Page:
Revolutionizing Retail

Floor-to-ceiling upgrades move retail facilities closer to selling experiences vs. products

To compete in today’s world of retail, stores have to go above and beyond. In terms of architecture, the focus of the space has to be taken away from “selling products” and turned toward selling an experience. And technology plays a big part in creating that experience.


Disney is one brand undergoing a major floor-to-ceiling upgrade to move closer to this new ideal. Its existing retail stores (240 stores across the United States and Europe) will be updated to feature technology that no retail store has ever offered before.


“The world doesn’t need another place to sell Disney merchandise – [the stores will] only work if it’s an experience,” says Jim Fielding, president of Disney Stores Worldwide. And create an experience they did.


Steve Jobs, Apple’s chief executive, joined the Disney board after the 2006 acquisition of Pixar. Andy Mooney, Disney Consumer Products’ chairman, says that Jobs pushed Disney to dream bigger as it planned its new store design.


As a result, high-tech touches are seen throughout the redesign.


A forest of 13-foot-tall Lucite trees will crackle with video-projected fireworks and sound at the push of a button.


RFID-tagged merchandise will be able to “talk” when they’re near each other. For example, if a child carries an RFID-tagged tiara over to an RFID-tagged mirror in the store, Snow White or Cinderella may appear in the mirror to say hi.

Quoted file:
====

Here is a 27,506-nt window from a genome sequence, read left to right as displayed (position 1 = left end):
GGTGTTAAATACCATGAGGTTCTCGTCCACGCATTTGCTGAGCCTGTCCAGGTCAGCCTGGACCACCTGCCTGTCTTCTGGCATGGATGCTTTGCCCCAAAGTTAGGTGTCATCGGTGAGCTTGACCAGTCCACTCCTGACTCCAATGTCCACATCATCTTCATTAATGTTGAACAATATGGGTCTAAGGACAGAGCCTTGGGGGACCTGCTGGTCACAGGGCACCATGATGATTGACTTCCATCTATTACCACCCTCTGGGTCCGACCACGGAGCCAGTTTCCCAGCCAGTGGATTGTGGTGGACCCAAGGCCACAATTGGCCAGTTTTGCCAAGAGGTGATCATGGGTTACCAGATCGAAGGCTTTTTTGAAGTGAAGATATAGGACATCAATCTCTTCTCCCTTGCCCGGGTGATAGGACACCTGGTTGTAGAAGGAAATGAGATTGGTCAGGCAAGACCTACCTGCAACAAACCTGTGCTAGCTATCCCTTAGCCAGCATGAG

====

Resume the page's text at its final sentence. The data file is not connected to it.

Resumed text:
Mini high-tech theaters will play the latest offerings from Disney; scent systems are linked to the theaters and can fill stores with certain scents depending on the time of year or which features are playing. The theaters will also be set up to allow children to watch film clips they select, participate in karaoke contests, or chat with stars from the Disney Channel.


The new stores will be unveiled starting this summer. Details aren’t readily available in terms of what kinds of technology are being incorporated, but Disney does say that it will be delivering and projecting content in a way that has never been done or seen before. As Fielding explains, it’s not the content that’s different (it’s the same content you’ll find in other places) – it’s the presentation. The content will be offered in a new, unique way (that’s all the information Disney is sharing right now). The screens that Disney will be using to deliver this content are custom-designed and 100-percent proprietary.


Virtual Disney concierge desks will be available in all stores, allowing parents to sign up to receive information about Disney theme parks, the Disney Cruise Line, or the Disney Vacation Club. This technology gives parents something to do while their children are busy interacting with new activities and toys. The store will appeal to all ages with the technology it incorporates.


Some other new high-tech retail trends on the horizon (not necessarily being used in Disney’s new store design) revolve around making the shopping experience better for customers.


As a potential customer approaches a storefront, for example, new technology could allow advertising to pop up on the windows based on the products being displayed. In addition, information could be sent to the customer’s web-enabled phone about the products.


Touchscreens could allow shoppers to find out more about products or place an order, meaning that customers may not even have to enter the store to buy the product. Or, if they visit the store afterhours, they can still place an order and find product information even when the doors aren’t open to the public.


Fully interactive touchscreen tables and counters inside the store could allow customers to browse product lines and read more product details, or build a list of products to compare. If they’re in a hurry, the customers may be given an option to transfer the info displayed on the touchscreen to their phone so they can continue shopping later.